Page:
A catchy stream title is an easy way to attract new viewers to your Twitch stream. A name that authentically explains your content is likely to capture the attention of those browsing through the channels.
Your title needs to let people know the type of content you will be streaming. It should catch Twitch users interested in the content based on your title and convince them to check it out. For example, if you have an impressive score on a popular game, you could make the game name and your score your stream title. Not only is this type of title unique, but it is pretty self-explanatory.
Once you click on the pencil icon a window will pop up that will allow you to update the Twitch stream info. You'll see a field called \"Title\" where you can input the new stream title. Once you've written down the new stream title make sure to click the \"Update\" button in the bottom right corner of the window to save and update the stream. That's it! You have now successfully changed the stream title through Streamlabs.
But what about the big streamers who have basic stream titles like \"Getting W's All Day!\" or \"Chilling on Mario Kart\" How come they can use basic titles and still get viewers Well, when you're a massively popular streamer you don't need to worry about your title any longer. For the rest of us - every single detail can help someone new discover our channel and we need to leverage every tool and strategy that we can get our hands on. That means making sure you have a solid stream title!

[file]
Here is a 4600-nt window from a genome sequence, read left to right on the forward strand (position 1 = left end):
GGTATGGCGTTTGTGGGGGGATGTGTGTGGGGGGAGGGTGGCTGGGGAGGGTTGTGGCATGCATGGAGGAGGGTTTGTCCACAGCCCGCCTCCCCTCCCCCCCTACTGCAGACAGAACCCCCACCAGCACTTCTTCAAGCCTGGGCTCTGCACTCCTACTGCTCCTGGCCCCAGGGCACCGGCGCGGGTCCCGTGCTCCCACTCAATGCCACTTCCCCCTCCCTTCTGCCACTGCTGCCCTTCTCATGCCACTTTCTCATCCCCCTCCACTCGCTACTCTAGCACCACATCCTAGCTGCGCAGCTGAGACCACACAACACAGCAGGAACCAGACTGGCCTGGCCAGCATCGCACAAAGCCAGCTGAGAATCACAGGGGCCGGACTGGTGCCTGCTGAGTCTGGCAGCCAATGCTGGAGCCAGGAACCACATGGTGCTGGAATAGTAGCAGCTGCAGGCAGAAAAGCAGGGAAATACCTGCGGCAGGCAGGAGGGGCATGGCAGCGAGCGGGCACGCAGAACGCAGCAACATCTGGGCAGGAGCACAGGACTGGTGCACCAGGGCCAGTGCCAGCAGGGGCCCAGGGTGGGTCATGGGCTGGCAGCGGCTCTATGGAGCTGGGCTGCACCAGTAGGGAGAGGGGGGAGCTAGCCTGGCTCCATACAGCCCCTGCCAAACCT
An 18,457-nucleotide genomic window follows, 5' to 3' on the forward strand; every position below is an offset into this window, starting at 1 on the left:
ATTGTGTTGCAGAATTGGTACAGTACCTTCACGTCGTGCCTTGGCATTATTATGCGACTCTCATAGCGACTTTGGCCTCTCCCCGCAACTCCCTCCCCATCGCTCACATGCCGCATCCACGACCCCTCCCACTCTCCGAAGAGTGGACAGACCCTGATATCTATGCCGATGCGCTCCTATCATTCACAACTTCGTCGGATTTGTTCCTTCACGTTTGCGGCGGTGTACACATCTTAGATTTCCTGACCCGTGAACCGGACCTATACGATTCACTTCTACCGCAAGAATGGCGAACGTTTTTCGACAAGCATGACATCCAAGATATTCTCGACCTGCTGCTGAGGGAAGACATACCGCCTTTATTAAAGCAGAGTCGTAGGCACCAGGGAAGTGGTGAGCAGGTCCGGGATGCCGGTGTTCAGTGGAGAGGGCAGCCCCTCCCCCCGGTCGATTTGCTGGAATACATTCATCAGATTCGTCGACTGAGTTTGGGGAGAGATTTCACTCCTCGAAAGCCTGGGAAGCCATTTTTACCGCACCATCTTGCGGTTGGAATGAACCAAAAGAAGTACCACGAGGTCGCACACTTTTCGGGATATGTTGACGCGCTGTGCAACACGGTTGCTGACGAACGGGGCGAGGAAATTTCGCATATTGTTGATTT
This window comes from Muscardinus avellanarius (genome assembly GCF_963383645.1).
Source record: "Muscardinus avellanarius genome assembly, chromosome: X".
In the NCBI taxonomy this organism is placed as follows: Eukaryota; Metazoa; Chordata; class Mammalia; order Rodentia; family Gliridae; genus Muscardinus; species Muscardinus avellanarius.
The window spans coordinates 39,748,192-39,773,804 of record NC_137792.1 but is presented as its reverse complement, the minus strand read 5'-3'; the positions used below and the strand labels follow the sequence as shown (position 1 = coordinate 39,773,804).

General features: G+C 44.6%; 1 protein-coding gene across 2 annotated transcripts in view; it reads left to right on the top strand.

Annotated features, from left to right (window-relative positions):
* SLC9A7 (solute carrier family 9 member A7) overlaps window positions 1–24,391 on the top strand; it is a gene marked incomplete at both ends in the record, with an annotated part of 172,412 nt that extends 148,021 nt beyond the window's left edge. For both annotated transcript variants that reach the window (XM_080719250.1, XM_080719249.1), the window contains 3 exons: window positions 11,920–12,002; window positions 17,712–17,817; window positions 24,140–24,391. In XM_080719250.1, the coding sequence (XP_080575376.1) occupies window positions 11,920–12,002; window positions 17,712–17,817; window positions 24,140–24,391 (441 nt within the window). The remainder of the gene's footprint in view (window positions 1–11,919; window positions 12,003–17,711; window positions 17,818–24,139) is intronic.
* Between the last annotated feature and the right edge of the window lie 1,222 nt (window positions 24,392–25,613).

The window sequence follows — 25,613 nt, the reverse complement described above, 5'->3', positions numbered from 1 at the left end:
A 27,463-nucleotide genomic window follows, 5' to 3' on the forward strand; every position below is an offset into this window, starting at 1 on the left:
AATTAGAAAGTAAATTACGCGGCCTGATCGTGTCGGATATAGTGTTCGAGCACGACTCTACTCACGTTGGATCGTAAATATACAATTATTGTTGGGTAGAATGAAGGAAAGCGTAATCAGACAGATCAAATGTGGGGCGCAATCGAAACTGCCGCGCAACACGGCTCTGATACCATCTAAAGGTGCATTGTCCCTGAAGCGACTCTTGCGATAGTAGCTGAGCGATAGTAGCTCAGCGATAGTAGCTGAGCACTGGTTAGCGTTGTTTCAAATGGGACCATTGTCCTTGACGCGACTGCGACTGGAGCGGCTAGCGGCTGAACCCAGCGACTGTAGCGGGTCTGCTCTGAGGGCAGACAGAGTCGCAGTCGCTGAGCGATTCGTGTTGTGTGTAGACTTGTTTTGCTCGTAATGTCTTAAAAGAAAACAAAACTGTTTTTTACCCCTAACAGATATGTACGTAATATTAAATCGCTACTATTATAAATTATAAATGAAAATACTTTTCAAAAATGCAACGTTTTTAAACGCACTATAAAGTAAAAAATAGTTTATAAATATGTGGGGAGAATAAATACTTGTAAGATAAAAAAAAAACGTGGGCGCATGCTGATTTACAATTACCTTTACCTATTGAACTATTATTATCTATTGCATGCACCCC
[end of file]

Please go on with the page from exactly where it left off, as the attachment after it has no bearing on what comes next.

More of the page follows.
Did you intentionally only enable it for forum topics only, and not blog postsEDIT: I guess that's obvious from the title, but why I guess it would be kinda unfair to stuff French's turkey legs box, but, dammit, that man deserves his smoked poultry! (/s.anger, but curious what your logic was. I can see it either way, especially since 99% of the blog posts are from staff writers)
I went with that name instead of just \"GOG\" (or the older \"Good Old Games\") since it's how they style themselves. If you visit their site, it's what's on their logo, what's in their page titles. And it's also how they're called on Wikipedia. Steam, on the other hand, just call itself Steam. --Gez (talk) 16:27, 4 June 2017 (UTC) 153554b96e